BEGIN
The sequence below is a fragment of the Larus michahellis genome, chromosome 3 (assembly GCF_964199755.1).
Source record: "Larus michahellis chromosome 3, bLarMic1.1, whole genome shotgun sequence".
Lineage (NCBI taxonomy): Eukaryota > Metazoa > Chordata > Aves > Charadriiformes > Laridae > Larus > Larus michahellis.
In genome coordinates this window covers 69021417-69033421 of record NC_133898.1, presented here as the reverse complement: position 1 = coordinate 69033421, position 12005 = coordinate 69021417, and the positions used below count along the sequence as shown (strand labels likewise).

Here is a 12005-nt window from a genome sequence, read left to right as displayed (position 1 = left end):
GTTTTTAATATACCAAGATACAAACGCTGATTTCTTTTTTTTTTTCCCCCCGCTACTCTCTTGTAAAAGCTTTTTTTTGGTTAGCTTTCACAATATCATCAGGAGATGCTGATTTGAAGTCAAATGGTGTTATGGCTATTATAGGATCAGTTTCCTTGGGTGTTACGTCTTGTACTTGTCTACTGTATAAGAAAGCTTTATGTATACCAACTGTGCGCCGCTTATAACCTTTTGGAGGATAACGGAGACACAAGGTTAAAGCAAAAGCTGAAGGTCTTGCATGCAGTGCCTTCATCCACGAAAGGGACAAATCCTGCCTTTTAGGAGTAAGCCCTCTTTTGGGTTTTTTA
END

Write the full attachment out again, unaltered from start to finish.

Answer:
The sequence below is a fragment of the Larus michahellis genome, chromosome 3 (assembly GCF_964199755.1).
Source record: "Larus michahellis chromosome 3, bLarMic1.1, whole genome shotgun sequence".
Lineage (NCBI taxonomy): Eukaryota > Metazoa > Chordata > Aves > Charadriiformes > Laridae > Larus > Larus michahellis.
In genome coordinates this window covers 69021417-69033421 of record NC_133898.1, presented here as the reverse complement: position 1 = coordinate 69033421, position 12005 = coordinate 69021417, and the positions used below count along the sequence as shown (strand labels likewise).

Here is a 12005-nt window from a genome sequence, read left to right as displayed (position 1 = left end):
GTTTTTAATATACCAAGATACAAACGCTGATTTCTTTTTTTTTTTCCCCCCGCTACTCTCTTGTAAAAGCTTTTTTTTGGTTAGCTTTCACAATATCATCAGGAGATGCTGATTTGAAGTCAAATGGTGTTATGGCTATTATAGGATCAGTTTCCTTGGGTGTTACGTCTTGTACTTGTCTACTGTATAAGAAAGCTTTATGTATACCAACTGTGCGCCGCTTATAACCTTTTGGAGGATAACGGAGACACAAGGTTAAAGCAAAAGCTGAAGGTCTTGCATGCAGTGCCTTCATCCACGAAAGGGACAAATCCTGCCTTTTAGGAGTAAGCCCTCTTTTGGGTTTTTTA